Let that sink in for a minute. One regarded as the greatest rocket scientist of all time chose who would get his powerful knowledge – knowledge that could be used for incredible good or evil –¬†based on the idea that only a people guided by the Bible could be trusted with that knowledge. Why is that? What is it about the Bible that would offer him any hope that the US would not abuse this advantage¬†once they had it?

First, the Bible sets the standard of right and wrong outside of man’s control. No king or president or prime minister (or even popular majority) can redefine what is right or wrong. Right is what is consistent with God’s unchanging character, while wrong is whatever is contrary to that, no matter who does it or how many do it. Thus, no one is above God’s law.

Second, the Bible establishes a standard binding not simply our outward actions, but our innermost thoughts as well. Not murdering someone isn’t good enough, for God sees the motives of our hearts and says we are not even to hate our brother, even if we never act on it. Similarly, stealing, lying, and every other unethical behavior all start with a thought, and Jesus addresses the problem (the action) at the source (the thought) as no other religion or worldview does.

Third, the Christian concept of grace flies in the face of any other world religion when it cleaves merit from salvation. The Bible tells us that there is no amount of good deeds that can earn our salvation. Rather, it is a freely and lovingly offered gift from God for us to either gratefully accept, or reject at our own peril. This then removes the motive of self-interest from the good deeds we do for others. We then help others not to “score points” with God, but to express our gratitude for all He’s done for us and pass on our blessings to others – “Freely you received, freely give” (Matthew 10:8).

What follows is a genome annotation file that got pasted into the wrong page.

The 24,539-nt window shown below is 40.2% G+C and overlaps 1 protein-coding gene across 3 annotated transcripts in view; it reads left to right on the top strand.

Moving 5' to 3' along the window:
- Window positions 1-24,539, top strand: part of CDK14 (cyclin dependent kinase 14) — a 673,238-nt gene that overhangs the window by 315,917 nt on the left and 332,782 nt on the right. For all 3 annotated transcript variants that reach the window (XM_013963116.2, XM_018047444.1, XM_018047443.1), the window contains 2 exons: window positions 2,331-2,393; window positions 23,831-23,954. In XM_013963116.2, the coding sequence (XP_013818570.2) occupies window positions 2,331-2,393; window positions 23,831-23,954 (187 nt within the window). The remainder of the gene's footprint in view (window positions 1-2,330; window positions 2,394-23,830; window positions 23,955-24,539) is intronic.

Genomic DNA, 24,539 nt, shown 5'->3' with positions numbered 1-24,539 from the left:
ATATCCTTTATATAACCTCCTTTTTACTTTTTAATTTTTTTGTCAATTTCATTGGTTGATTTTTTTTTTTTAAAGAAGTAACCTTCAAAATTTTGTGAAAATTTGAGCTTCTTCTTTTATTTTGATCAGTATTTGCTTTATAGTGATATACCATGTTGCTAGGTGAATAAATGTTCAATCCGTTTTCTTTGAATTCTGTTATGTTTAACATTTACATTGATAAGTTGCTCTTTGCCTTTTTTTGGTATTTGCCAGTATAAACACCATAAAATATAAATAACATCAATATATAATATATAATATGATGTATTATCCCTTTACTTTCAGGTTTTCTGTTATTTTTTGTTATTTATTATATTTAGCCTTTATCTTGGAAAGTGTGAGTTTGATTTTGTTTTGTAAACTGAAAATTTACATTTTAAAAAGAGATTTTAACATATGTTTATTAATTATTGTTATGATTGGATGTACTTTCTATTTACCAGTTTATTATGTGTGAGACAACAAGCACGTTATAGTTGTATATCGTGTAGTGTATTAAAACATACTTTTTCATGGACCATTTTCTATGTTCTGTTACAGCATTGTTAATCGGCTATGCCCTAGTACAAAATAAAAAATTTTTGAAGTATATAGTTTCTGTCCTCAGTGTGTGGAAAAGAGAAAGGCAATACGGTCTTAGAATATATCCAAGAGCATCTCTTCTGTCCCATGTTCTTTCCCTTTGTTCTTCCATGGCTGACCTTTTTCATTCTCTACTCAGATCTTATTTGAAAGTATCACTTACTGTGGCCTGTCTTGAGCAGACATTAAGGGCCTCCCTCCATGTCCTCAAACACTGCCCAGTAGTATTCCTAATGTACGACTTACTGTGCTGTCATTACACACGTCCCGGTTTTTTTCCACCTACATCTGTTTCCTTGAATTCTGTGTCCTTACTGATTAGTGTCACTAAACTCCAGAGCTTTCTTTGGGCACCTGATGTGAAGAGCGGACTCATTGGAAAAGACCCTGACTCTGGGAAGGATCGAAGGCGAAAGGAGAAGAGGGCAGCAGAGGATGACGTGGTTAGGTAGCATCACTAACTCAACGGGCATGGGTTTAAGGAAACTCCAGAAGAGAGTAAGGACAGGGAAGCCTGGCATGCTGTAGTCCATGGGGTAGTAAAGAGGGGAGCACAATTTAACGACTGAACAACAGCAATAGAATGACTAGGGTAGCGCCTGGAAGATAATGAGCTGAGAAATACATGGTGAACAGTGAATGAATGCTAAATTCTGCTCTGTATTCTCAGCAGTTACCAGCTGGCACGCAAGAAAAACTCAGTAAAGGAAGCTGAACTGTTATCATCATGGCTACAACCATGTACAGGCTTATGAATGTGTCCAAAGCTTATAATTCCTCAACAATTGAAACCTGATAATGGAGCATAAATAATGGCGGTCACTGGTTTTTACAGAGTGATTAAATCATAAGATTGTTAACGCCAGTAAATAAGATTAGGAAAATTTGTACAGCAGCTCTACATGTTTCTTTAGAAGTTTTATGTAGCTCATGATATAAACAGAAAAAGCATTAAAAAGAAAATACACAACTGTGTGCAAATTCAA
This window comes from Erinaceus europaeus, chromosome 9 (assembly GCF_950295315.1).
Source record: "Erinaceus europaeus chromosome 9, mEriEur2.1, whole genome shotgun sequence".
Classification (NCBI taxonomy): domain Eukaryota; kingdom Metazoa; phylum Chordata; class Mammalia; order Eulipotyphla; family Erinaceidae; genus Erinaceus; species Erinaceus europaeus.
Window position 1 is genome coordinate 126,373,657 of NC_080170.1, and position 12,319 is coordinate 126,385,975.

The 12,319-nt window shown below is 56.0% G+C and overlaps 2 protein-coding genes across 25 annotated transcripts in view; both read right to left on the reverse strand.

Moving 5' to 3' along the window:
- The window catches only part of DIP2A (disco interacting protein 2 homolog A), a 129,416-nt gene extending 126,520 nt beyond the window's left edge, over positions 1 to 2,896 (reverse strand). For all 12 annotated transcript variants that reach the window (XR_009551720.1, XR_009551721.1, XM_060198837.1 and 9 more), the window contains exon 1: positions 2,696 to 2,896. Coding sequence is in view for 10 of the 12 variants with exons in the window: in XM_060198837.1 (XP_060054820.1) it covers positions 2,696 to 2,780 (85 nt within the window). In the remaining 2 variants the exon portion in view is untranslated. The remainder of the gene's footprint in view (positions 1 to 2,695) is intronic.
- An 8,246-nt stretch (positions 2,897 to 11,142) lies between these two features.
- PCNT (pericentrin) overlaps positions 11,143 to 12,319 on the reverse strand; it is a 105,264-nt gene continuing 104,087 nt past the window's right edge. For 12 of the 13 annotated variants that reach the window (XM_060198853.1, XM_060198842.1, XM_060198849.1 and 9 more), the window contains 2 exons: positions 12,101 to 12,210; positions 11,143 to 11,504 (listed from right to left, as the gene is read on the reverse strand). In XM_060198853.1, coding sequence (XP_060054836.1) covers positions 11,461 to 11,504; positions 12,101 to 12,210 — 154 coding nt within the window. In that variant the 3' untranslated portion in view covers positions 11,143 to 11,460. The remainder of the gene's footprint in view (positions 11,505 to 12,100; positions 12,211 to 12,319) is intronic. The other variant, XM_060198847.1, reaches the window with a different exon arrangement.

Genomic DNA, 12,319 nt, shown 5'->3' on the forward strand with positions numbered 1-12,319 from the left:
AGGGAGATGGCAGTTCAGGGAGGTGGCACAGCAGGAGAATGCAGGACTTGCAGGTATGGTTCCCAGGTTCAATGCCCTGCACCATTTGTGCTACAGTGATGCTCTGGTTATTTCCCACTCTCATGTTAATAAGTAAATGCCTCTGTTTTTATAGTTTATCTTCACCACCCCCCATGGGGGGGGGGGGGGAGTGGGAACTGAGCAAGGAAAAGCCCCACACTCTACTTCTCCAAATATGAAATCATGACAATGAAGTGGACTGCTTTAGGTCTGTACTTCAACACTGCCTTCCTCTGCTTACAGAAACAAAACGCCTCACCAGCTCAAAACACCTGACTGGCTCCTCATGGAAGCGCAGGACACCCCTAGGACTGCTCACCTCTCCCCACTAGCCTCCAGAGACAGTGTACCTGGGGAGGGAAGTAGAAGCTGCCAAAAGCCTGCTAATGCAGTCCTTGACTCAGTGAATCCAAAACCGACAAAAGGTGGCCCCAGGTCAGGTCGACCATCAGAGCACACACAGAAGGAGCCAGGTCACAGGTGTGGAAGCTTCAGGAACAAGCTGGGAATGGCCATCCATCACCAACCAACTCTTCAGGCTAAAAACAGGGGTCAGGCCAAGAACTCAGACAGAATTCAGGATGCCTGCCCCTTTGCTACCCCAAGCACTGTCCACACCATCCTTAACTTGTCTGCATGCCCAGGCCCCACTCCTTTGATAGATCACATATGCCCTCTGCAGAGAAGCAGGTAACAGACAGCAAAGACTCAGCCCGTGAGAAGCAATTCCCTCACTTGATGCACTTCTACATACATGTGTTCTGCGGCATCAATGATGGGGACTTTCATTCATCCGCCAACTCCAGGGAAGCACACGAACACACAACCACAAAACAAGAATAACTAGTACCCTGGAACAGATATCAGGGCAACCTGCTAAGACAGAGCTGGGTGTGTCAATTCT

So in the end, a people guided by the Bible would perform good actions generated from right thoughts and pure motives. Will a whole nation of people all do that? No. Will any of us consistently do that 100% of the time? Not in our own strength. Only God’s transformative renewal in us can accomplish that. But von Braun correctly saw that the people with that as their aim would be a better safehouse for power than the nation without such a standard.

Would someone with incredibly destructive knowledge entrust it to our country now, knowing the world would be a safer place because of our integrity and our adherence to an unwavering divine standard of right conduct? Sadly, I think it would be questionable.

“Remember the height from which you have fallen! Repent, and do the things you did at first. If you do not repent, I will come to you and remove your lampstand from its place.” – Revelation 2:5, Jesus speaking to the church of Ephesus and just maybe to us as well.